Mosquitoes smell human and animal skin odours consisting of hundreds of volatile chemicals and display preferences among those odours. Electrophysiological studies of the olfactory organs of the malaria mosquito have resulted in the detailed characterisation of olfactory neuron response types. By a systematic approach of tightly coordinating analytical chemistry of volatile blends produced by bacteria on the human skin, electrophysiology and behavioural assays in olfactometers we have recently succeeded in formulating a synthetic volatile blend that is highly attractive to gravid mosquito females and has shown to be competitive with the attraction to human hosts under field conditions in Africa. By combining an attractant blend and a spatial repellent we demonstrated proof-of-principle for the feasibility of a push-pull approach in behavioural disruption of mosquito host-seeking behaviour that holds promise for future insect vector control programmes.

 

Dr. Martine Maan, Rijksuniversiteit Groningen
Sensory perception and the origin of species
Sensory perception mediates many biological functions that affect both survival and reproduction. Consequently, natural selection has generated a great diversity of sensory systems among animals, in response to the different sensory environments they inhabit. In my talk, I will discuss the idea that sensory adaptation can contribute to speciation: exploitation of alternative sensory niches can be a starting point for the evolution of new species. I will present some of our ongoing work in African cichlid fish, in which we explore how visual adaptation to different underwater light conditions could initiate species divergence.

 

Prof. Dr. Pieter Medendorp, Donders Instituut Nijmegen
Neuroscience of sensation and action
Sensation and action can be described as two sides of the same coin. The sensory system has to estimate the state of the world (e.g., where and what are interesting objects) and body (e.g., where are my hands), while the motor system is concerned with prospective control, i.e. generating the motor commands needed to acquire a particular task. Recent insights based on optimality principles suggest that both the estimation and control problem are intertwined in many ways, in line with neurobiological findings. In my talk, I will present various research approaches that can be used and findings that have been obtained about the brain’s computations that make us perceive and act.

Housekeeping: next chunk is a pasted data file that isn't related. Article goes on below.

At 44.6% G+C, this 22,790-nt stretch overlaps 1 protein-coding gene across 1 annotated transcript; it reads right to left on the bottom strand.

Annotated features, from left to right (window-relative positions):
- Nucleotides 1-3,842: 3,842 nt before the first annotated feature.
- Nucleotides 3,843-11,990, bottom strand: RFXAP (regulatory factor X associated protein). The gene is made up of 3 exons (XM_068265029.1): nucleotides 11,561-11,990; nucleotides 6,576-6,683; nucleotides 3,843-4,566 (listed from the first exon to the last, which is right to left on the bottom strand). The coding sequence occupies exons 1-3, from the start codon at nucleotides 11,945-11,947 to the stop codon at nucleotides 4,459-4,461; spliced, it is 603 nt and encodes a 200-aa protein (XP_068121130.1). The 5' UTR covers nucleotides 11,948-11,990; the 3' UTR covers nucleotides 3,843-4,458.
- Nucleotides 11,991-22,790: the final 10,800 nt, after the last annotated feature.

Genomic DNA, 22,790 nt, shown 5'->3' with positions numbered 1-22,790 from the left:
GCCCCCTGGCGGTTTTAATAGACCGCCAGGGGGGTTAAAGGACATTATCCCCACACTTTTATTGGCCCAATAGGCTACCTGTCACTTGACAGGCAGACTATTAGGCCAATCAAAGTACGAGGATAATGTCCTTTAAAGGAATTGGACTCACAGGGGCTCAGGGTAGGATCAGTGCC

Prof. Dr. Linda Barlow, University of Colorado
Maintaining a sense of taste
Taste is a fundamental sense and is crucial for human health.  Like our other primary senses, we consider our ability to appreciate sweet, sour, salty, bitter and umami tastes to be relatively constant, even though taste bud cells that transduce these stimuli are renewed rapidly and regularly. The importance of the sense of taste is particularly evident for cancer patients receiving a range of radiation and chemotherapies, as these individuals often experience significant taste loss or dysfunction, and as a result, a significantly diminished quality of life.  In the past decade, understanding of cellular and molecular mechanisms governing taste bud renewal has expanded significantly. In numerous renewing epithelia, the Hedgehog (HH) and Wnt/beta-catenin signaling pathways are key regulators of homeostasis. Using an arsenal of multi-allelic mouse models, we have found that HH and Wnt signaling also control taste bud cell renewal.  Specifically, Wnt signaling is required to maintain taste cell renewal and is key for continued proliferation of taste progenitor cells, while the level of Wnt/beta-catenin signal impacts the fate of new cells generated from the progenitor population.  Our working model of HH pathway function is that it promotes taste bud cell differentiation from progenitors, but does not regulate progenitor proliferation.  Going forward, it will be important to understand how these pathways function together, as well as how these may be impacted by cancer therapies.